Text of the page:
Smarandache (2003) and Wang et al. (2010) extended the IFS theory by initiating the indeterminacy-membership function, which represents indecisiveness in decision-making. Consequently, each element of a set in the neutrosophic set theory is defined by three independent membership functions (Smarandache, 2003; Wang et al., 2010): the truth-membership function T ( x ) , the indeterminacy-membership function I ( u ) , and the falsity-membership F ( u ) function. A single valued neutrosophic set (SVNS) N over U is the set of neutrosophic numbers of the form N = u , T ( u ) , I ( u ) , F ( u ) | u U , Values of these functions are independent and inside [ 0,1 ] , which means T , I , F : U [ 0,1 ] and 0 T ( u ) + I ( u ) + F ( u ) 3 .

Fuzzy logic (FL), intuitionistic fuzzy logic (IFL) and Neutrosophic logic (NL) appear as efficient tools to handle mathematical models with uncertainty, fuzziness, ambiguity, inaccuracy, incomplete certainty, incompleteness, inconsistency, redundancy.

Neutrosophic sets (NS) have important applications for denoising, clustering, segmentation, and classification in numerous medical image-processing applications. A utilization of neutrosophic theory in denoising medical images and their segmentation was proposed in (Guo et al., 2009), such that a neutrosophic image is characterized by three membership sets. Several applications of of neutrosophic systems were described in (Christianto & Smarandache, 2019). An application of neutrosophy in natural language processing and sentiment analysis was investigated in (Mishra et al., 2020).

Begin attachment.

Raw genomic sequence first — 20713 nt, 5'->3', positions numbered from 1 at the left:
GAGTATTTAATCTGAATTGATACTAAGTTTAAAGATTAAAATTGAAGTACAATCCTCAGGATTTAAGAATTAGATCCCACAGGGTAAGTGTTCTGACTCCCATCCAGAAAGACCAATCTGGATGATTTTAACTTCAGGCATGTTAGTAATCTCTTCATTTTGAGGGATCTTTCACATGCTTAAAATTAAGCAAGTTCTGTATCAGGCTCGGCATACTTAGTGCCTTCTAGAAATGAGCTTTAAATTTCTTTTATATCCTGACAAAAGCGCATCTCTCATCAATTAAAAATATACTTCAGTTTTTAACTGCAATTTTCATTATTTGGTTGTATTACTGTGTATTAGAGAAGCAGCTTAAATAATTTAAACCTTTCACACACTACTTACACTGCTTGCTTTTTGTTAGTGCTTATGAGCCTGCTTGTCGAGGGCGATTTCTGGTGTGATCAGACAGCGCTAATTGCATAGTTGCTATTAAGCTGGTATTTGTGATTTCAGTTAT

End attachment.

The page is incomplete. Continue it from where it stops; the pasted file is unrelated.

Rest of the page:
Our goal in the present paper is to unify possibilities of neutrosophy and several fradient-descent methods for solving unconstrained optimization problems.

Problem Statement

Our idea must be seen from two sides. First, we are guided by the huge popularity and numerous applications of NL. The other side of our problem is the ubiquitous optimization with a primordial desire to make the phenomenon or process the best possible. A combination of these two areas initiates applications of the Neutrosophic logic in determining an additional step size in main methods for solving the multivariate unconstrained optimization problem